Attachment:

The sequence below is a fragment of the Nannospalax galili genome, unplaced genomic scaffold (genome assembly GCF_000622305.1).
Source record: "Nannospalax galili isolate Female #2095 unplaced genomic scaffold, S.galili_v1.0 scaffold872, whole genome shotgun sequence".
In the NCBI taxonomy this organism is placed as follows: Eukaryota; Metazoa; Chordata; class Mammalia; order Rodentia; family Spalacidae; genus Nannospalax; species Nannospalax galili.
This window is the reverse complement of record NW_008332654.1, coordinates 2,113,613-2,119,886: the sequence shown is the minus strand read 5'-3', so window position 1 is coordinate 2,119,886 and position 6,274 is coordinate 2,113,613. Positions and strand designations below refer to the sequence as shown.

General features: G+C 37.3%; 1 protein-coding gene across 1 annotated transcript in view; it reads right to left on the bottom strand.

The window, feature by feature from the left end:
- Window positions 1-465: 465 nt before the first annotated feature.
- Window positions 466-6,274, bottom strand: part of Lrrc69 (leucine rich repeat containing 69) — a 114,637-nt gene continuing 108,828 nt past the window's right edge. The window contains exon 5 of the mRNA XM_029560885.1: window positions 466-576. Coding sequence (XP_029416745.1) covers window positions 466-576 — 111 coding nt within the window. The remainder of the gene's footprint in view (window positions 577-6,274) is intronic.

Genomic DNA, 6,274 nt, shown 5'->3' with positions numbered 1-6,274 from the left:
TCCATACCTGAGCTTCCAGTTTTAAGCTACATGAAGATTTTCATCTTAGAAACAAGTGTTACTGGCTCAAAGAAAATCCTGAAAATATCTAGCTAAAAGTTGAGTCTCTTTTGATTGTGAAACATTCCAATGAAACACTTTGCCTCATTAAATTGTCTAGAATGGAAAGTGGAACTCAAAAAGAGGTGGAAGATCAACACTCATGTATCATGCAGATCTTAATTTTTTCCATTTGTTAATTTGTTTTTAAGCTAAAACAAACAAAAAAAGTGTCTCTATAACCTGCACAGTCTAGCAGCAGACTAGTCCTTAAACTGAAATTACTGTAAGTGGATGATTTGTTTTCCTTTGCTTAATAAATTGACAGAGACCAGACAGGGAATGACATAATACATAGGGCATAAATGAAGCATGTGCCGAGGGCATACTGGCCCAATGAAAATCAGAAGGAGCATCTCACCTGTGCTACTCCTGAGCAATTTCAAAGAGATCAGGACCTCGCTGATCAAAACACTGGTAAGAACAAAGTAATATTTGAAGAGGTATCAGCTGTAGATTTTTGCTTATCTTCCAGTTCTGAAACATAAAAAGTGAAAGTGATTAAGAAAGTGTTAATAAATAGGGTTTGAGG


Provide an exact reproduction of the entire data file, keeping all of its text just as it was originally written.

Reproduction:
The sequence below is a fragment of the Nannospalax galili genome, unplaced genomic scaffold (genome assembly GCF_000622305.1).
Source record: "Nannospalax galili isolate Female #2095 unplaced genomic scaffold, S.galili_v1.0 scaffold872, whole genome shotgun sequence".
In the NCBI taxonomy this organism is placed as follows: Eukaryota; Metazoa; Chordata; class Mammalia; order Rodentia; family Spalacidae; genus Nannospalax; species Nannospalax galili.
This window is the reverse complement of record NW_008332654.1, coordinates 2,113,613-2,119,886: the sequence shown is the minus strand read 5'-3', so window position 1 is coordinate 2,119,886 and position 6,274 is coordinate 2,113,613. Positions and strand designations below refer to the sequence as shown.

General features: G+C 37.3%; 1 protein-coding gene across 1 annotated transcript in view; it reads right to left on the bottom strand.

The window, feature by feature from the left end:
- Window positions 1-465: 465 nt before the first annotated feature.
- Window positions 466-6,274, bottom strand: part of Lrrc69 (leucine rich repeat containing 69) — a 114,637-nt gene continuing 108,828 nt past the window's right edge. The window contains exon 5 of the mRNA XM_029560885.1: window positions 466-576. Coding sequence (XP_029416745.1) covers window positions 466-576 — 111 coding nt within the window. The remainder of the gene's footprint in view (window positions 577-6,274) is intronic.

Genomic DNA, 6,274 nt, shown 5'->3' with positions numbered 1-6,274 from the left:
TCCATACCTGAGCTTCCAGTTTTAAGCTACATGAAGATTTTCATCTTAGAAACAAGTGTTACTGGCTCAAAGAAAATCCTGAAAATATCTAGCTAAAAGTTGAGTCTCTTTTGATTGTGAAACATTCCAATGAAACACTTTGCCTCATTAAATTGTCTAGAATGGAAAGTGGAACTCAAAAAGAGGTGGAAGATCAACACTCATGTATCATGCAGATCTTAATTTTTTCCATTTGTTAATTTGTTTTTAAGCTAAAACAAACAAAAAAAGTGTCTCTATAACCTGCACAGTCTAGCAGCAGACTAGTCCTTAAACTGAAATTACTGTAAGTGGATGATTTGTTTTCCTTTGCTTAATAAATTGACAGAGACCAGACAGGGAATGACATAATACATAGGGCATAAATGAAGCATGTGCCGAGGGCATACTGGCCCAATGAAAATCAGAAGGAGCATCTCACCTGTGCTACTCCTGAGCAATTTCAAAGAGATCAGGACCTCGCTGATCAAAACACTGGTAAGAACAAAGTAATATTTGAAGAGGTATCAGCTGTAGATTTTTGCTTATCTTCCAGTTCTGAAACATAAAAAGTGAAAGTGATTAAGAAAGTGTTAATAAATAGGGTTTGAGG